Oil Pressure Gauge Repair

My U.S. Gauge oil pressure gauge used to read way low - maybe 15 or 20 when the pressure was really 40. And zero when the pressure was really 20. The previous owner had installed a T fitting in the oil line and mounted an auxilliary modern gauge on the side of the engine. When putting the bike back together, I decided to see if I could "fix" the gauge.
The bezel is just pressed on, and is easily removed. Use a small screwdriver and tap the edge of the bezel. Work around the gauge slowly, and it will open up - as shown here.
Two screws hold the guts inside the "can".
The backside of the gauge shows the copper (phosphor bronze?) "Bourdon Tube" around the outside, and some of the brass linkages. There is an "adjusting screw" inside the oil inlet - but I have no idea what it does. Mine was about halfway turned in. I "adjusted" it to different positions, and even took it out completely - but it made no difference. In the end, I just put it back as I found it.
You can't see it in the picture above, but there is a date code printed on the backside of the face. Mine reads "SEP 33" - so this gauge must have been replaced at some time.
At left is an example of the date code - from a different gauge. Courtesy of Perry Ruiter.
Here is an image of the workings from the face side - with the face removed - from a U.S. Gauge catalog. Courtesy of Perry Ruiter.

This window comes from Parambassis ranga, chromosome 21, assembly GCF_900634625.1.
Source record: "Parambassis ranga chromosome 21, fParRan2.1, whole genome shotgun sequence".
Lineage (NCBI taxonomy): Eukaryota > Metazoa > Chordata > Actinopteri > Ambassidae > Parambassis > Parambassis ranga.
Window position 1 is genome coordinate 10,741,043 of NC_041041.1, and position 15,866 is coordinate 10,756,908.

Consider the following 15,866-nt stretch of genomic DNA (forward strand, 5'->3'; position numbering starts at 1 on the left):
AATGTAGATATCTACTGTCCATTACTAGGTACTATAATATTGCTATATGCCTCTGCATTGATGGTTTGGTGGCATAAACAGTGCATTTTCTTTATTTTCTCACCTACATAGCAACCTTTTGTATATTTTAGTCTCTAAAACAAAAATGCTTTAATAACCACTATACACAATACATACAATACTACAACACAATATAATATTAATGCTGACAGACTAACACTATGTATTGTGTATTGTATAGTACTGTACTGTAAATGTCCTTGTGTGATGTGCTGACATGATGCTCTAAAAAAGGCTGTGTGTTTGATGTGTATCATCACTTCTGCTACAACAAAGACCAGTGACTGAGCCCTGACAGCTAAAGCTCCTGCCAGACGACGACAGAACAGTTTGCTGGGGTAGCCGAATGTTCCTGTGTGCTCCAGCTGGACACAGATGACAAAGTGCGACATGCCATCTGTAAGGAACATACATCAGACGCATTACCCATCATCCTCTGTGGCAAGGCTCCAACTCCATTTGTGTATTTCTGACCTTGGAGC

Here's a diagram that show how the gauge works. The oil fills the curved copper "Bourdon Tube", and it flexes under the pressure - it tries to strighten itself out. This moves the brass linkages, which turns the "needle". The Bourdon Tube is soldered to the brass gauge frame - be very careful bending the Bourdon Tube so you don't break the solder joint. If your gauge leaks oil - the solder joint is a likely suspect.
This side view shows some of the brass linkages.

Here's What I Did

I did not remove the face. You would have to remove the needle and the the two rivets which hold the face on, and I figured I'd break something if I tried.
The inside of my can had developed some rust, so I cleaned it out and soaked with "PB-Blaster". On reassembly, I smeared a very light coating of white lithium grease on the inside of the can.
My gauge had two problems: (a) the brass linkages were sticky. I blasted the linkages with Blaster, and worked them a little. On reassembly, I put a little white grease on the moving parts. (b) the "Bourdon Tube" was mal-adjusted. If there were no zero-stop for the hand, it probably would have rested at negative-20. By very carefully bending the Bourdon Tube, I was able to get it to "zero" with little-to-no resistance.
To test it, I used compressed air with a rubber-tipped blowing nozzle. I regulated the pressure down to 20 psi, and tried the modern gauge - it read 20. Then I tried the old gauge, and it read 10 psi. Slight tweak on the Bourdon Tube. Then I compared the modern and old gauges at 10, 20, 30, 40, and 50 psi, and they corresponded very closely.
Success! I reassembled the gauge, and put it back in the motorcycle. I haven't started the engine yet, but once I do, I'll report back on how the gauge works in actual operation.
Dave Hennessey
September 2007

U.S. Gauge is still in business!